Forget what you’ve heard. Forget what you’ve read. While the mantra in the industry has been that “fleets own their data,” the actual ownership of your information is determined by the end-user license agreements (EULAs) you have with your data service providers, from OEMs to third party providers. Today’s reality is that you only own what your EULAs say you own.
That’s not to say that you need to own your data. The fact is that most fleets don’t have the capital to invest in their own data centers, programmers, analysts, etc. Even if you did, why would you? The market offers mind-boggling data-driven solutions that can help boost your fleet’s productivity and efficiency today. When we say “own,” what we are commonly talking about are all the things that are implicit with ownership. Instead of asking—“Who owns the data?”—there are two more important questions that need to be addressed:
- How is my data being used?
- What control do I have over its use?
“Data security is a major concern,” said Robert Rosales, IT director for Oak Harbor Freight Lines Inc. “Data could be shared, sold to other companies and/or used for cyber attack. Fleets may still own the data, but where the data resides is not necessarily on a company-owned system and, consequently, data security implementation is at the hands of system provider.”
Before we jump into the nitty-gritty, let’s make sure we’re on the same page. Here’s quick snapshot of the information streaming off of your trucks that are enabled with telematics devices (be it OEM or third-party):
- Fuel consumption;
- Engine performance;
- Operational safety information (i.e. hard braking incidents);
- Environmental information (i.e. is it raining, snowing, etc.?);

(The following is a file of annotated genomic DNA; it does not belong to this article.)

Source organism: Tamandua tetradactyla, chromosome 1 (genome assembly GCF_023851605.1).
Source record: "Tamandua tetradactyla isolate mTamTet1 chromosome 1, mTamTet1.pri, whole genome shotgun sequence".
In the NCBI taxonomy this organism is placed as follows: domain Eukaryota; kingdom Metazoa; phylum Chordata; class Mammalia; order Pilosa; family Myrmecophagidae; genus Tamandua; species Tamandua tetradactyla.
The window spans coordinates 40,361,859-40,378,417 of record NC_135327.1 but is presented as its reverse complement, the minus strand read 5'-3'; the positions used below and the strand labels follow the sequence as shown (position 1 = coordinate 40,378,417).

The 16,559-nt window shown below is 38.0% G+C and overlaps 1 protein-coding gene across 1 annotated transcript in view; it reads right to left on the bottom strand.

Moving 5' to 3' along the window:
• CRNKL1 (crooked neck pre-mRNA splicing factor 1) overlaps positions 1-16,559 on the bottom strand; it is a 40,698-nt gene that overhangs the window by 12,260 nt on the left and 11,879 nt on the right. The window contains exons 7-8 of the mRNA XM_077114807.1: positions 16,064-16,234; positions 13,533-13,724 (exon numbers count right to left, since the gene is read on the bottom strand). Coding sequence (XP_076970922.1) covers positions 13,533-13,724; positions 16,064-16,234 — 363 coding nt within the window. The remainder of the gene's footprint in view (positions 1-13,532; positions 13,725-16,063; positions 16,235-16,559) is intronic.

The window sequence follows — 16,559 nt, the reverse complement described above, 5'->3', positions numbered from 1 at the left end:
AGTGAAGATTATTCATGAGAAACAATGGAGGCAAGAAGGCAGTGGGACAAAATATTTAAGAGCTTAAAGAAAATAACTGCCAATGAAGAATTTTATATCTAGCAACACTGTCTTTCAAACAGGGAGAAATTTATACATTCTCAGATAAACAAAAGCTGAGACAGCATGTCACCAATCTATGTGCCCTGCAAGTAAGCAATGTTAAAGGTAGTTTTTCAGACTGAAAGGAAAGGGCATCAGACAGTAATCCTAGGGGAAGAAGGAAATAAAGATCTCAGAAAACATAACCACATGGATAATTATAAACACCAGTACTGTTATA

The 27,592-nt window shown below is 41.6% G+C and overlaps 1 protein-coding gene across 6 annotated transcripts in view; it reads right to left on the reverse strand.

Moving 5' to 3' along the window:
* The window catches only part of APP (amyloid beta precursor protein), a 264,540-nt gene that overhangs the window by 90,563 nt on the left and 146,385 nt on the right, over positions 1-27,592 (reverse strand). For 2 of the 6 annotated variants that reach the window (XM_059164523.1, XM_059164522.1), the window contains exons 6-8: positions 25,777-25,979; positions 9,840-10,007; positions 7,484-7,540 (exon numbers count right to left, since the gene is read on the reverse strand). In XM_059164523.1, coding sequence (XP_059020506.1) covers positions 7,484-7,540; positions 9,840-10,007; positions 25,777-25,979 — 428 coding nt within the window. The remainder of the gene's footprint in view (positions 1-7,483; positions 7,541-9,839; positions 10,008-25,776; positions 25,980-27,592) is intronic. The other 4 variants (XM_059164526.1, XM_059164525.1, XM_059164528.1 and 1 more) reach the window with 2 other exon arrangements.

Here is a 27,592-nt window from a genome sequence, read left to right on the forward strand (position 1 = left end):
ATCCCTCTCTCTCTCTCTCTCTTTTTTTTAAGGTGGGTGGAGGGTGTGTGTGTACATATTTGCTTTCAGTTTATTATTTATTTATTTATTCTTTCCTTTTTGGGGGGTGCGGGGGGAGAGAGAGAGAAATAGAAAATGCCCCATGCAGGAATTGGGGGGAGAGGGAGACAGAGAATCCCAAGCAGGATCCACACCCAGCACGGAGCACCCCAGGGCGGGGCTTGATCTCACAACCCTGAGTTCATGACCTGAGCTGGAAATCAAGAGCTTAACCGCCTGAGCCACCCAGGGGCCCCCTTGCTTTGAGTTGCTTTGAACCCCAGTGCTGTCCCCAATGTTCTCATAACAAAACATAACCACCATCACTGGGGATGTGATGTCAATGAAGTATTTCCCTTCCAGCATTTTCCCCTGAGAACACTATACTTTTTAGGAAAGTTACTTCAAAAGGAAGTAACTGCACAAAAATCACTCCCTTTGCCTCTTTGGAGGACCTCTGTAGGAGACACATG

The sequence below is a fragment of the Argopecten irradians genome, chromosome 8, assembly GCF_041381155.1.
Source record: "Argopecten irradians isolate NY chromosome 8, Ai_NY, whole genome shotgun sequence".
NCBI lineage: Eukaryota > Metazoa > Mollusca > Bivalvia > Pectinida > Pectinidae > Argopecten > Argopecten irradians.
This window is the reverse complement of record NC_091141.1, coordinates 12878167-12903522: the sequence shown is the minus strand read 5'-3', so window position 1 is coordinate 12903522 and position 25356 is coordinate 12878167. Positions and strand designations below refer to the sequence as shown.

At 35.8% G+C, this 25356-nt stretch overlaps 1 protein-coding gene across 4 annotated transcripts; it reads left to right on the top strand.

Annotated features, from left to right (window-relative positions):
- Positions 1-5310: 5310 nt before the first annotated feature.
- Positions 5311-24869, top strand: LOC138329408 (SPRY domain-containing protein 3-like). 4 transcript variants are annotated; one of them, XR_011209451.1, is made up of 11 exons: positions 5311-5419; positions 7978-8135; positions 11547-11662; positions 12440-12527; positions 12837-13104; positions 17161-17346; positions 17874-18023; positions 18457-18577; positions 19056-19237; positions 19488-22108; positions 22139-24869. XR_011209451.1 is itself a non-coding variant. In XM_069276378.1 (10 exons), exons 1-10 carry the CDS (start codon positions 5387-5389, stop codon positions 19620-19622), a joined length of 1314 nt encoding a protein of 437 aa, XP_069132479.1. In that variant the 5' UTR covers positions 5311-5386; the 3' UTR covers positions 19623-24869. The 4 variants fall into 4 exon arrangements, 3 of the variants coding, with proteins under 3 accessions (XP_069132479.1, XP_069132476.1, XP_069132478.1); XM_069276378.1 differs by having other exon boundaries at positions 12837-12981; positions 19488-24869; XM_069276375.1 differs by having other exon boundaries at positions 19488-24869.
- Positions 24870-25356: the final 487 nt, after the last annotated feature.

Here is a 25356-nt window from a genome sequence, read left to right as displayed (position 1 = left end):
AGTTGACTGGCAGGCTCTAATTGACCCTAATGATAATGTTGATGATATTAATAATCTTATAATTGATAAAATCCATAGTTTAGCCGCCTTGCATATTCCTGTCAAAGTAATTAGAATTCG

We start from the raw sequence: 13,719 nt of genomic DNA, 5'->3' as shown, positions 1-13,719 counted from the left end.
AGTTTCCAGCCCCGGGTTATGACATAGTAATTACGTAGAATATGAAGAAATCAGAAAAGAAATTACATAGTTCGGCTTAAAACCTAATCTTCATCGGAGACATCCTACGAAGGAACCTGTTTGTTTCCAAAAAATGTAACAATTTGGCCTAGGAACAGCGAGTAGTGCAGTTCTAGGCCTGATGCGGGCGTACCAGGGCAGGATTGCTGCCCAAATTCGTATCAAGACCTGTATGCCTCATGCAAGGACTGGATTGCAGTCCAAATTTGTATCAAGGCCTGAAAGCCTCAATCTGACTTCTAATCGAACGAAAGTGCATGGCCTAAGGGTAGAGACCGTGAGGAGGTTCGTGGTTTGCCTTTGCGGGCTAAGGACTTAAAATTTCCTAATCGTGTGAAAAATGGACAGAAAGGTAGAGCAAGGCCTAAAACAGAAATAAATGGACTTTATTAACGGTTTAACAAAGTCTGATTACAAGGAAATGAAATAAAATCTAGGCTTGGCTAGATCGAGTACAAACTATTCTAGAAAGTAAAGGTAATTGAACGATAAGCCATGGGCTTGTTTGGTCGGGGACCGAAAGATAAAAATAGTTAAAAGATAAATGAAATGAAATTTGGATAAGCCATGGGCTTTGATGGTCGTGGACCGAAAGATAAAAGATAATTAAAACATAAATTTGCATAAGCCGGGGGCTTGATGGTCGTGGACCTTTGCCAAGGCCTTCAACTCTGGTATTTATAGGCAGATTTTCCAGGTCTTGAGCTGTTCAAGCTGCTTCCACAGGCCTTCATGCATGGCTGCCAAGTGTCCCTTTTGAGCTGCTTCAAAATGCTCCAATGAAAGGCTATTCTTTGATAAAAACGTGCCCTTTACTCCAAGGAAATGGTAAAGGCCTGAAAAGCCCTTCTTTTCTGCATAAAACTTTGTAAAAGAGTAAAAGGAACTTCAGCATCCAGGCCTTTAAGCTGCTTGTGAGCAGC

- Vehicle performance;
- Diagnostics data; and
- Fault codes.
Add it all up and telematics is clearly a binary representation of your trucks’ operations. That’s not news, but consider for a moment who has visibility into your data: OEMs, third-party providers, and you. That’s the assumption, but know that there are telematics companies in the trucking space who would have no problem selling your data to investors or even your competitors.
“Some telematics companies, in addition to the money they make from licensing fees for services, will resell all the tracking data to third-party companies or reseller, then all that data is then resold to other people,” said Dan Khasis, founder of Route4Me, a route optimization software platform that’s growing in the commercial truck market. “If you’re a small fleet, you typically don’t have a lot of negotiating power. If you have 500 vehicles or more, then you can say, ‘I want you to guarantee that my data is not going to be sold,’ and you’re still going to get a lot of pushback.”
How is your data being used?
Getting back to the first question you should ask any telematics or data-driven solutions provider, the two most common words you’ll likely hear are: anonymized and aggregated.
Anonymized means that your trucks’ identification information is removed from the data, and aggregated means that it’s thrown into the pile of data from other trucks.
Anonymized data is a good thing, but you’ll want to follow up with the question: How do you test your anonymized data’s security?
Data breaches happen, and the last thing you’d want is for your identification information to be uncovered by data thieves who shouldn’t have it in the first place.
The next question is usually: Can you not aggregate my data? This one is more difficult to answer.